By MARION RENAULT Associated Press NEW YORK (AP) — The COVID-19 pandemic has helped revive the autopsy. When the virus first arrived in U.S. hospitals, doctors could only guess what was causing its strange constellation of symptoms: What could explain why patients were losing their sense of smell and taste, developing skin rashes, struggling to breathe and reporting memory loss on top of flu-like coughs and aches? At hospital morgues, which have been steadily losing prominence and funding over several decades, pathologists were busily dissecting the disease’s first victims — and finding some answ...
Source: JEMS Administration and Leadership - December 27, 2020 Category: Emergency Medicine Authors: JEMS Staff Tags: AP News Coronavirus Source Type: news

The Autopsy, a Fading Practice, Revealed Secrets of COVID-19
By MARION RENAULT Associated Press NEW YORK (AP) — The COVID-19 pandemic has helped revive the autopsy. When the virus first arrived in U.S. hospitals, doctors could only guess what was causing its strange constellation of symptoms: What could explain why patients were losing their sense of smell and taste, developing skin rashes, struggling to breathe and reporting memory loss on top of flu-like coughs and aches? At hospital morgues, which have been steadily losing prominence and funding over several decades, pathologists were busily dissecting the disease’s first victims — and finding some answ...
Source: JEMS Latest News - December 27, 2020 Category: Emergency Medicine Authors: JEMS Staff Tags: AP News Coronavirus Source Type: news

The Autopsy, a Fading Practice, Revealed Secrets of COVID-19
By MARION RENAULT Associated Press NEW YORK (AP) — The COVID-19 pandemic has helped revive the autopsy. When the virus first arrived in U.S. hospitals, doctors could only guess what was causing its strange constellation of symptoms: What could explain why patients were losing their sense of smell and taste, developing skin rashes, struggling to breathe and reporting memory loss on top of flu-like coughs and aches? At hospital morgues, which have been steadily losing prominence and funding over several decades, pathologists were busily dissecting the disease’s first victims — and finding some answ...
Source: JEMS: Journal of Emergency Medical Services News - December 27, 2020 Category: Emergency Medicine Authors: JEMS Staff Tags: AP News Coronavirus Source Type: news

The Autopsy, a Fading Practice, Revealed Secrets of COVID-19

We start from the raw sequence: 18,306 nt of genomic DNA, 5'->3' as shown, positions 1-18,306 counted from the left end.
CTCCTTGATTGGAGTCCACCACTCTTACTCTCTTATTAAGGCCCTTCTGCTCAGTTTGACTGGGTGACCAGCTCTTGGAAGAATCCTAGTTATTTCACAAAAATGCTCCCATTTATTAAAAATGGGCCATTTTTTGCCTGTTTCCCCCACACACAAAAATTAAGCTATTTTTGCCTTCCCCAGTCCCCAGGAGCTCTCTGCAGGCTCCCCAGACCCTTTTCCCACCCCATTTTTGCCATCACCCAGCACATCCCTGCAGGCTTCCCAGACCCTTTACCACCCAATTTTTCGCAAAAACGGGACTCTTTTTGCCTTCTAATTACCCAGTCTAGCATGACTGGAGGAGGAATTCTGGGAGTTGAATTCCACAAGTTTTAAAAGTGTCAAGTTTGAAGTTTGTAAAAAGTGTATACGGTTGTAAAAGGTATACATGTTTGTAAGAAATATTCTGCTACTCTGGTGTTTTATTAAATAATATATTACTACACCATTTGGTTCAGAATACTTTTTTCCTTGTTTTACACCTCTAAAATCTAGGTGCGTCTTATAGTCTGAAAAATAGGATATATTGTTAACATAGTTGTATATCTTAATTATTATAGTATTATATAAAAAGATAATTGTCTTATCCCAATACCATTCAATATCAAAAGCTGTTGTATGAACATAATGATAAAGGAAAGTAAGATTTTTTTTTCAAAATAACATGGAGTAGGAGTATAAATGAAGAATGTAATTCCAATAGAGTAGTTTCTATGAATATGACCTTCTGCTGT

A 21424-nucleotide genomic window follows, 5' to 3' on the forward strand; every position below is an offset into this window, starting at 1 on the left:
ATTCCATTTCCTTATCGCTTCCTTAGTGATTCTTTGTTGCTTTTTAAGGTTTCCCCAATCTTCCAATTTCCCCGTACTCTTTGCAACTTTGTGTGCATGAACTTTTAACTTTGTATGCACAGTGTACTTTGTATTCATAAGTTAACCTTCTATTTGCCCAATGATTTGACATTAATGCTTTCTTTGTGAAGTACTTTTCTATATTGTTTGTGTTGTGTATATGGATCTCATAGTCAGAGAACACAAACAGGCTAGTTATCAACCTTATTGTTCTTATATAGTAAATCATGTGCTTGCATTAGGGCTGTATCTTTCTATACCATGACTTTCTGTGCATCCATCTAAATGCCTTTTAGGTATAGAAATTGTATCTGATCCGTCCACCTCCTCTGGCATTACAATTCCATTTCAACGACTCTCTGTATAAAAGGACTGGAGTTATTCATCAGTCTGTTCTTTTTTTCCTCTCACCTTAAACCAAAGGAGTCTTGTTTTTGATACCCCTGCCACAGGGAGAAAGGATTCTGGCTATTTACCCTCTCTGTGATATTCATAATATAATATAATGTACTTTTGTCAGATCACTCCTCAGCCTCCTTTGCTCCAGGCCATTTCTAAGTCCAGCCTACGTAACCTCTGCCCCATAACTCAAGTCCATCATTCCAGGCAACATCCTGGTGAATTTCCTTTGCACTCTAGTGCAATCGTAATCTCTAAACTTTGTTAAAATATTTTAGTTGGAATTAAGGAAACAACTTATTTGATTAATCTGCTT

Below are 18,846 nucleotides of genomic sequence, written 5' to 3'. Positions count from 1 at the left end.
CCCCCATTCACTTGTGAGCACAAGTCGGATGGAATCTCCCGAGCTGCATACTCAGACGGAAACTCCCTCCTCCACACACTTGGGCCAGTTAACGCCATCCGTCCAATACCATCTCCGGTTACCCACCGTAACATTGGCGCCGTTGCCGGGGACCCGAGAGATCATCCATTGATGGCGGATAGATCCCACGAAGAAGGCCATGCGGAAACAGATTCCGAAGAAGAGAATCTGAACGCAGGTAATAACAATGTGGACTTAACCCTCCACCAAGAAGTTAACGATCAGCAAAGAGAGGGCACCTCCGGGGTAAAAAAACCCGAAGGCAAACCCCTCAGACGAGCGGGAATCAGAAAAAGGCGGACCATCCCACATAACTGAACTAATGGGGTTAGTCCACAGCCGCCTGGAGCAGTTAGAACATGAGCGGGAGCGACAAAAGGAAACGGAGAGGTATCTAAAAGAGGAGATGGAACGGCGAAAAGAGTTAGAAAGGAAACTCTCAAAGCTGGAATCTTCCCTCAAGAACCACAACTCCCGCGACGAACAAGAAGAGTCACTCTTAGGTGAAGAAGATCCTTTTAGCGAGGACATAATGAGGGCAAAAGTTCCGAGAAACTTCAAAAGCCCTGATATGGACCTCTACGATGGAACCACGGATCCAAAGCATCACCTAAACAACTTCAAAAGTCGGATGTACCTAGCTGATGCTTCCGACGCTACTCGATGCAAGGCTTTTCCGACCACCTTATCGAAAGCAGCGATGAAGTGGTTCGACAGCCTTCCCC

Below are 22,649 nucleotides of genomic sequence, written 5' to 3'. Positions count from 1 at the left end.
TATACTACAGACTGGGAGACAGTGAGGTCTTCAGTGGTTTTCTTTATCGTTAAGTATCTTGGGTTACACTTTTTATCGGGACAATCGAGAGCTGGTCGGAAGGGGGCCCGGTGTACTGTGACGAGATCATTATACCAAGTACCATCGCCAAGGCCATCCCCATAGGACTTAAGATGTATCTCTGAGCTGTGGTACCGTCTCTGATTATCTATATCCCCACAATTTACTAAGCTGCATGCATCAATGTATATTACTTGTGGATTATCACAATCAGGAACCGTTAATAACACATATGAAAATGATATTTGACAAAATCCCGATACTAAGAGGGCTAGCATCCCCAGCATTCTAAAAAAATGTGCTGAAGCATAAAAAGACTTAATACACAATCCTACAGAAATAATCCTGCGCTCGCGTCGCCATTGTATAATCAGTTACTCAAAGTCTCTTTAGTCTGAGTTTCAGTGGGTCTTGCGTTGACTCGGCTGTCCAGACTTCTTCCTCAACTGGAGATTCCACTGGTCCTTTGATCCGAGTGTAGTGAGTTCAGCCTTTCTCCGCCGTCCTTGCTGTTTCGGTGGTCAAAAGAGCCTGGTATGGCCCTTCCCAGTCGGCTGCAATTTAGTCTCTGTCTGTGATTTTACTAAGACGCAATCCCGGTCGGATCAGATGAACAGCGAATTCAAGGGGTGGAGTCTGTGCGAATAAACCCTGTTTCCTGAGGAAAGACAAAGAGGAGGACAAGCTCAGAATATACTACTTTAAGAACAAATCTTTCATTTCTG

By MARION RENAULT Associated Press NEW YORK (AP) — The COVID-19 pandemic has helped revive the autopsy. When the virus first arrived in U.S. hospitals, doctors could only guess what was causing its strange constellation of symptoms: What could explain why patients were losing their sense of smell and taste, developing skin rashes, struggling to breathe and reporting memory loss on top of flu-like coughs and aches? At hospital morgues, which have been steadily losing prominence and funding over several decades, pathologists were busily dissecting the disease’s first victims — and finding some answ...
Source: JEMS Operations - December 27, 2020 Category: Emergency Medicine Authors: JEMS Staff Tags: AP News Coronavirus Source Type: news

The Autopsy, a Fading Practice, Revealed Secrets of COVID-19
By MARION RENAULT Associated Press NEW YORK (AP) — The COVID-19 pandemic has helped revive the autopsy. When the virus first arrived in U.S. hospitals, doctors could only guess what was causing its strange constellation of symptoms: What could explain why patients were losing their sense of smell and taste, developing skin rashes, struggling to breathe and reporting memory loss on top of flu-like coughs and aches? At hospital morgues, which have been steadily losing prominence and funding over several decades, pathologists were busily dissecting the disease’s first victims — and finding some answ...
Source: JEMS Special Topics - December 27, 2020 Category: Emergency Medicine Authors: JEMS Staff Tags: AP News Coronavirus Source Type: news

Dementia care: Memory loss is the key sign and can be spotted at a memory clinic
DEMENTIA care: The earlier one is able to spot the condition, the earlier treatment and better management will occur. What is the best way to potentially spot the condition earlier? (Source: Daily Express - Health)
Source: Daily Express - Health - December 23, 2020 Category: Consumer Health News Source Type: news

Alzheimer's disease: regulating copper in the brain stops memory loss among mice